As a first-generation graduate who has no family connections to lawyers, qualifying as a solicitor was very confusing. I often found myself lost when it came to applications for work experience and training contracts as I had no prior knowledge or guidance as to how to approach them.
What is a Training Contract?
A training contract is a two-year training period carried out in a law firm or in-house in an organisation by law graduates pursuing a career as a solicitor. Once you complete the two-year training period, you can become a trainee solicitor after a qualifying law degree and the LPC.
A law training contract gives a trainee solicitor the opportunity to demonstrate to their firm and the Solicitors’ Regulatory Authority that they have the skills required to successfully practice law and qualify as a solicitor.
Thankfully, The City Law School is home to the Training Contract Advisory Service (TCAS). They provide dedicated advice to help Legal Practice Course (LPC) students like myself to find a training contract. TCAS has amazing legal experts who are trained to guide you through the process of finding employment both within the legal profession and in the public and commercial sectors of the economy.
When I accepted my place on the LPC at The City Law School, I was able to start using the TCAS immediately. I was able to get one-to-one advice and make an individual appointment with the service. There is no limit to the number of appointments you can book which is great as it’s good to know there is always support available at City.
The TCAS advisors are there to help students prepare for interviews, assessment days, or presentations and I truly recommend making the most of the service as the advice is very useful.
Another way how TCAS has helped me is through the events organised they put on at The City Law School. My favourite event so far has been TCAS Day which was held recently in May and hosted by an external speaker, Jake Schogger.
For some context, Jake Schogger is a qualified lawyer, career coach, entrepreneur, author, copywriter and consultant. He is the founder and CEO of City Career Series, a publishing company that has sold approximately 50,000 handbooks designed to help students secure City careers, including the critically acclaimed Commercial Law Handbook. He trained at Freshfields Bruckhaus Deringer LP and now acts as a legal adviser to start-ups and scale-ups, whilst also working as a career coach and delivering career-related presentations at universities across the UK.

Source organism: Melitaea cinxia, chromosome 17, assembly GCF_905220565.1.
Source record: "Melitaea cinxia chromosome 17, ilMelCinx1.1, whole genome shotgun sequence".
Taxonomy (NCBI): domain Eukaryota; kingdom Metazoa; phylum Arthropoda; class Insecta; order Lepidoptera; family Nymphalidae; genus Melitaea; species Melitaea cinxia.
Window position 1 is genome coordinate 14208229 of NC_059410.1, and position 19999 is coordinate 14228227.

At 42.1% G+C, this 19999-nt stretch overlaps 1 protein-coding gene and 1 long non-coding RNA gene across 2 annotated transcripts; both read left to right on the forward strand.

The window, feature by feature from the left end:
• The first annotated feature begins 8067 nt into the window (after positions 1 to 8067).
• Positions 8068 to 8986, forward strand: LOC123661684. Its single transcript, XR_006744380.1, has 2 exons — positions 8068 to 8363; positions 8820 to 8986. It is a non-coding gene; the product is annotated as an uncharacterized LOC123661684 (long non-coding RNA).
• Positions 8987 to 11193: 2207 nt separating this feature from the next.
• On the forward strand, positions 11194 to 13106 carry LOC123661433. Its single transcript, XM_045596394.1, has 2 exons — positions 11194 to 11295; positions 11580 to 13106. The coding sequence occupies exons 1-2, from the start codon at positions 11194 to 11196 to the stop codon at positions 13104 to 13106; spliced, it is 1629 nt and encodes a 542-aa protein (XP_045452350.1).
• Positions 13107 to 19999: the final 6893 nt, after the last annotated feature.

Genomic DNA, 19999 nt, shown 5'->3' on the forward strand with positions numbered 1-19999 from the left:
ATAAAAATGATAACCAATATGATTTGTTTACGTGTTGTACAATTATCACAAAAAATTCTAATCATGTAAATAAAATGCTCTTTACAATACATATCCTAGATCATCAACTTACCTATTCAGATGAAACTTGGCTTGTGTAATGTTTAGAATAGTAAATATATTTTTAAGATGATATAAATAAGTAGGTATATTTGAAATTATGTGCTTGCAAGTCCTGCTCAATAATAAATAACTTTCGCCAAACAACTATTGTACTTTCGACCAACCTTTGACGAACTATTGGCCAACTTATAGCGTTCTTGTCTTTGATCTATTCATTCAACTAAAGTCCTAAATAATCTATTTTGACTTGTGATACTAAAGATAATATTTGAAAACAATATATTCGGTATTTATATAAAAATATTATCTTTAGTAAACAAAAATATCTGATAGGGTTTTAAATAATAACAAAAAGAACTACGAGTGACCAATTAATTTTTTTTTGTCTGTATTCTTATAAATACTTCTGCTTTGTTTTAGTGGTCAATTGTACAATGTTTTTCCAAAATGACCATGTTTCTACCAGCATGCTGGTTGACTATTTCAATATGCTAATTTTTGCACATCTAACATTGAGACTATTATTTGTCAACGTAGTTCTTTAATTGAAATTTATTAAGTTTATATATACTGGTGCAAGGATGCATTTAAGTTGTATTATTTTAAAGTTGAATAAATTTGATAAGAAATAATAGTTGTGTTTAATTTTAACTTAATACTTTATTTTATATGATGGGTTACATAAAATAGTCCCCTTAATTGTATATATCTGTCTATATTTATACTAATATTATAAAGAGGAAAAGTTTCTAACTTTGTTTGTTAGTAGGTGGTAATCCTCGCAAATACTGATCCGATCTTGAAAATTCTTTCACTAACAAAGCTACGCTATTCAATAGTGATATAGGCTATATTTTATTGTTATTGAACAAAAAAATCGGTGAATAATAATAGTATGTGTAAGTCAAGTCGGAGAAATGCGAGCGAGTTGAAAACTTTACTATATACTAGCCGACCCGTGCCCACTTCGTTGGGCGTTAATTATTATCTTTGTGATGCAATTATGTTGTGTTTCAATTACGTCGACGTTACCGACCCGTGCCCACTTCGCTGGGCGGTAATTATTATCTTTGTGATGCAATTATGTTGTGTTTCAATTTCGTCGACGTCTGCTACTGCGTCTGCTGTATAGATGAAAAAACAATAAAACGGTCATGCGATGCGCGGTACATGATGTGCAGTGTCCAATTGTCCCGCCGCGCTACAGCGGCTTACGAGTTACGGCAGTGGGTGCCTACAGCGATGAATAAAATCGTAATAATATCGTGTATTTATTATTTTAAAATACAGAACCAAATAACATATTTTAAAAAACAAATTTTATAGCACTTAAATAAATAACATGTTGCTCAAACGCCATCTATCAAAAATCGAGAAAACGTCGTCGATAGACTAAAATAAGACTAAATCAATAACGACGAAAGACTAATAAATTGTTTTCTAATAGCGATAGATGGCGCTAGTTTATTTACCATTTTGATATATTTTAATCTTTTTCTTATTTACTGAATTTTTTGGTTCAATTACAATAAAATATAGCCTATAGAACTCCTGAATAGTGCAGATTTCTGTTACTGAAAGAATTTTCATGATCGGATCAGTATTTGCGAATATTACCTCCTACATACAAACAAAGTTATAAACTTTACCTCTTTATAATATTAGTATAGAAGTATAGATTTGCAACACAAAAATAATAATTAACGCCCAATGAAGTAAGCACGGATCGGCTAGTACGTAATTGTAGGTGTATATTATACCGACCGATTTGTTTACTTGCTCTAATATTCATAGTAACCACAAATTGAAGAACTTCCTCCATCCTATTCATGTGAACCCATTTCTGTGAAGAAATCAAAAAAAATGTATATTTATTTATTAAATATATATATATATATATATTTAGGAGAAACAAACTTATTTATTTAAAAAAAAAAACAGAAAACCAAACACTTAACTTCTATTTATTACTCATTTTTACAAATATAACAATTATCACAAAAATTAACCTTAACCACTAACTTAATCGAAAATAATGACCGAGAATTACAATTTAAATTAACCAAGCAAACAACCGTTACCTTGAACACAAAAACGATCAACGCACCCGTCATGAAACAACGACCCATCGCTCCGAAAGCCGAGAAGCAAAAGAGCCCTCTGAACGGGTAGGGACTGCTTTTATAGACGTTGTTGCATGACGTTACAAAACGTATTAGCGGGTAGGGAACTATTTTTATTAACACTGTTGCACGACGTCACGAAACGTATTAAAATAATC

Jake was very well informed about every step of the training contract application process and offered me invaluable knowledge that I definitely have not been able to access on my own in the past. I found every workshop throughout the day extremely useful, fun, and interactive and I learned a lot from Jake!
In the past, I have lacked confidence in my applications, CV, interview answers, etc but after TCAS Day, I felt much more confident and took on board all of Jake’s advice. I’ve summarised some of the key pieces of advice which have really helped me:
General Training Contract application advice:
- Avoid generic answers
- Tailor your applications to firms
- Firms focus on different skills, so should you
- Reference the correct department names
- Make sure there are no errors
- Relate all answers back to yourself
- Focus on the transferrable aspects
- And most importantly…do not lie!
My favourite part of the day was learning about the psychometric tests e.g. Watson Glaser tests as information or examples on these tests are very difficult to locate online and I learned how to approach them in depth thanks to Jake and the TCAS team.
Advice on Psychometric tests, Verbal Reasoning tests and Critical Thinking tests:
- Start by carefully reading the primary passage
- Disregard your own general knowledge and opinions
- Don’t get caught out by generalisations
- Don’t make assumptions
- Don’t assume a cause-and-effect relationship
- Consider creating flow charts to summarise the logic within each passage
- Don’t look for answer patterns
- Learn to ignore irrelevant information
- Don’t linger on questions for too long
One thing I have struggled with in interviews is asking questions. Every time the interviewer asks me ‘do you have any questions for us?’, I usually would say ‘no’ but after TCAS Day, I realised that this is not the right answer and employers actually prefer when applicants ask questions!
Advice on asking questions:
- Interviews are two-way conversations
- Tailor questions to the role and seniority of your interview(s)
- Listen carefully
- Ask questions that you’re generally interested in as this will allow for a more natural conversation to flow
- Ask thoughtful questions to show your genuine interest e.g. ask about the interview’s career journey
- Never speak badly about other firms or jobs as this makes firms think you’ll be capable of speaking badly about them in the future
- Keep your examples professional
- Keep a record of WHO interviewed you
- Spend 2-3 minutes maximum per answer and then say, ‘would you like me to elaborate further?’ So, you don’t speak too much or too short and you allow the employer to decide if they’d like to know more or not. Any more than 3 minutes is too long as it will begin to seem that you are egocentric.
- Speak with a slow and steady pace
- Give context to the experiences you talk about
- Don’t twist a strength into a weakness
I really recommend the TCAS to future LPC/Law students and really recommend making the most of the support available whilst at City as you will learn so much and develop your skills, helping you to become an amazing candidate for any job in the future!
Thank you to Samantha MacNamara at TCAS for organising such a wonderful event and for all of the support through the service.
Written by Angjelina, Legal Practice Course (LPC) student at The City Law School